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Eigenvalue proof

  1. Apr 7, 2009 #1
    1. The problem statement, all variables and given/known data
    If λ is and eigenvalue of the the matrix A then 3λ is an eigenvalue of 3A

    2. Relevant equations

    3. The attempt at a solution
    . .
    . λ is an e.v of A

    Therefore, ∃ x not equal to 0 s.t Ax=λx
    Then, 3Ax=3λx
    which can written as 3(Ax)=3(λx)=λ(3x)
    and 3x does not equal to 0 because x doesn't equal to zero and obviously neither does 3.

    Therefore, we can conclude that 3λ is an eigenvalue of 3A.

    This was my attempt at the proof. However, I'm not sure if it suffices to conclude that neither 3 nor x equal to zero. Is there anything else I need to add to complete this proof?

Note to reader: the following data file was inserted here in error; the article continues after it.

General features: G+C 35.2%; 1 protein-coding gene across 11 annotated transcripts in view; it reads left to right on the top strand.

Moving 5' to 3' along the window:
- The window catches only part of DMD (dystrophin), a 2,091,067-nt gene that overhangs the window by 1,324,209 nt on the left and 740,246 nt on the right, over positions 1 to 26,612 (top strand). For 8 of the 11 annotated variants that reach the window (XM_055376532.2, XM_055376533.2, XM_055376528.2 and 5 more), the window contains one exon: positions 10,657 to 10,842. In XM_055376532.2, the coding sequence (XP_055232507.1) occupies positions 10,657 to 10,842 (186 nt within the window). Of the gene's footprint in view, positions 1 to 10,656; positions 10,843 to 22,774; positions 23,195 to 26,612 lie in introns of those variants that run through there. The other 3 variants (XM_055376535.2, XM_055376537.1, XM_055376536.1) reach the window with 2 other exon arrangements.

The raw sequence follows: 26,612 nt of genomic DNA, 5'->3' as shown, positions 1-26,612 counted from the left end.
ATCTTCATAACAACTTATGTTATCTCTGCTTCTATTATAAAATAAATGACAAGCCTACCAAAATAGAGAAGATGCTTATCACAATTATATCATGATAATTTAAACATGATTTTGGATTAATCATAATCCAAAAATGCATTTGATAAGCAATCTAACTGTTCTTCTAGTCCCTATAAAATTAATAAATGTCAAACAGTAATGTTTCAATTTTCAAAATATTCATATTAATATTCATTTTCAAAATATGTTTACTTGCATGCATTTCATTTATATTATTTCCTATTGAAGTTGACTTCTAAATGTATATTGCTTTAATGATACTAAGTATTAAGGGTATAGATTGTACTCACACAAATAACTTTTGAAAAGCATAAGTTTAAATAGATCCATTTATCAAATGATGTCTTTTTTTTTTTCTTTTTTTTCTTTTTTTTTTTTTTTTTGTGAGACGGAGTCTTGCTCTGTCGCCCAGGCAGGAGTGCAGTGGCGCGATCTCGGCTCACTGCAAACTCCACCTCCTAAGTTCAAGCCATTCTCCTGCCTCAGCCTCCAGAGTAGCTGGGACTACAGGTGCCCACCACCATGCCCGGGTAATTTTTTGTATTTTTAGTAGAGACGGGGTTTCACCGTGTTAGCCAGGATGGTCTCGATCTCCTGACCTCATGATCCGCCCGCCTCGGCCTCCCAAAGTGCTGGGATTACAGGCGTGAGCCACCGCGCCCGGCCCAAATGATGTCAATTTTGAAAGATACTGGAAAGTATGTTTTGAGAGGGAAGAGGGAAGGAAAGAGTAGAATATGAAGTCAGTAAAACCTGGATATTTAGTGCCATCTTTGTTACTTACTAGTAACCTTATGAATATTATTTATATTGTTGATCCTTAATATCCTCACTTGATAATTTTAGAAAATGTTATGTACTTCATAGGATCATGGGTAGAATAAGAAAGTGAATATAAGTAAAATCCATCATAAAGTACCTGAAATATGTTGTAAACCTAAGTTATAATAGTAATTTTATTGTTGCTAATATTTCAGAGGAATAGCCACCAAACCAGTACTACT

2. jcsd
  3. Apr 7, 2009 #2


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    Hi sana2476! :wink:
    No. 3(Ax) = λ(3x) doesn't prove anything.

    Try again. :smile:
  4. Apr 7, 2009 #3
    Then what do think I should work with to prove that 3λ is an e.v of 3A?
  5. Apr 7, 2009 #4


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    What is the formula for "3λ is an e.v of 3A?" :wink:
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